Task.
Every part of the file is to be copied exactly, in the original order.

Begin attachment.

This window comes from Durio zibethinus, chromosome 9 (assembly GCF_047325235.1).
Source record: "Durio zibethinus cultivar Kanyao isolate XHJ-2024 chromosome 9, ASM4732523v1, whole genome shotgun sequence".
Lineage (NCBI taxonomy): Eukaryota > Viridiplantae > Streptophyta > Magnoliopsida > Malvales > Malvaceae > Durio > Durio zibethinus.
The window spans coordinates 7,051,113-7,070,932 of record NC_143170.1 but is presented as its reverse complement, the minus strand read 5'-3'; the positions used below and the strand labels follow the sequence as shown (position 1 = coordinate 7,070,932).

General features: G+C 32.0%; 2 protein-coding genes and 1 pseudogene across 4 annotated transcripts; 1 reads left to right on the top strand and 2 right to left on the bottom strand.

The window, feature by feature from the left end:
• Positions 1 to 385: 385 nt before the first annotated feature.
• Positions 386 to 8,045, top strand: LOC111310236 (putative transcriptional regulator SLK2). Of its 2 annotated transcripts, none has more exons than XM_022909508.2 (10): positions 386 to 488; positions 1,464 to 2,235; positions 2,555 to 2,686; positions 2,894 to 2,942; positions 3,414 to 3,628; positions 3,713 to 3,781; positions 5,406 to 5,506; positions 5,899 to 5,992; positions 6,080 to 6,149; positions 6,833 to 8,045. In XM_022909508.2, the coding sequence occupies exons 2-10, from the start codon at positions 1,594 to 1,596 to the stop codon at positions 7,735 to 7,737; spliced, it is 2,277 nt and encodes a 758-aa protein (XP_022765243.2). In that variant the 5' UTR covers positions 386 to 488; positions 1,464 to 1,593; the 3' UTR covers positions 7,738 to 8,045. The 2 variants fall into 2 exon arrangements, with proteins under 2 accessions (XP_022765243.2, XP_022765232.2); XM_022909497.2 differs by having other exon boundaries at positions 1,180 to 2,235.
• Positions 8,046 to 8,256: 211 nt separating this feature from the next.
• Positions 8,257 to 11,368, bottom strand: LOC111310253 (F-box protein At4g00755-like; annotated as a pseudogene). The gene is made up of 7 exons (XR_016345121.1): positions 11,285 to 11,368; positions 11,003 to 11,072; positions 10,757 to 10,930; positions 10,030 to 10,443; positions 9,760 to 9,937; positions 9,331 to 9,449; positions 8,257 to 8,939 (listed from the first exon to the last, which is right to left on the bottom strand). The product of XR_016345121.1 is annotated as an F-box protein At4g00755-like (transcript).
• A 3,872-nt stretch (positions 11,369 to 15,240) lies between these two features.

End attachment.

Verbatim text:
This window comes from Durio zibethinus, chromosome 9 (assembly GCF_047325235.1).
Source record: "Durio zibethinus cultivar Kanyao isolate XHJ-2024 chromosome 9, ASM4732523v1, whole genome shotgun sequence".
Lineage (NCBI taxonomy): Eukaryota > Viridiplantae > Streptophyta > Magnoliopsida > Malvales > Malvaceae > Durio > Durio zibethinus.
The window spans coordinates 7,051,113-7,070,932 of record NC_143170.1 but is presented as its reverse complement, the minus strand read 5'-3'; the positions used below and the strand labels follow the sequence as shown (position 1 = coordinate 7,070,932).

General features: G+C 32.0%; 2 protein-coding genes and 1 pseudogene across 4 annotated transcripts; 1 reads left to right on the top strand and 2 right to left on the bottom strand.

The window, feature by feature from the left end:
• Positions 1 to 385: 385 nt before the first annotated feature.
• Positions 386 to 8,045, top strand: LOC111310236 (putative transcriptional regulator SLK2). Of its 2 annotated transcripts, none has more exons than XM_022909508.2 (10): positions 386 to 488; positions 1,464 to 2,235; positions 2,555 to 2,686; positions 2,894 to 2,942; positions 3,414 to 3,628; positions 3,713 to 3,781; positions 5,406 to 5,506; positions 5,899 to 5,992; positions 6,080 to 6,149; positions 6,833 to 8,045. In XM_022909508.2, the coding sequence occupies exons 2-10, from the start codon at positions 1,594 to 1,596 to the stop codon at positions 7,735 to 7,737; spliced, it is 2,277 nt and encodes a 758-aa protein (XP_022765243.2). In that variant the 5' UTR covers positions 386 to 488; positions 1,464 to 1,593; the 3' UTR covers positions 7,738 to 8,045. The 2 variants fall into 2 exon arrangements, with proteins under 2 accessions (XP_022765243.2, XP_022765232.2); XM_022909497.2 differs by having other exon boundaries at positions 1,180 to 2,235.
• Positions 8,046 to 8,256: 211 nt separating this feature from the next.
• Positions 8,257 to 11,368, bottom strand: LOC111310253 (F-box protein At4g00755-like; annotated as a pseudogene). The gene is made up of 7 exons (XR_016345121.1): positions 11,285 to 11,368; positions 11,003 to 11,072; positions 10,757 to 10,930; positions 10,030 to 10,443; positions 9,760 to 9,937; positions 9,331 to 9,449; positions 8,257 to 8,939 (listed from the first exon to the last, which is right to left on the bottom strand). The product of XR_016345121.1 is annotated as an F-box protein At4g00755-like (transcript).
• A 3,872-nt stretch (positions 11,369 to 15,240) lies between these two features.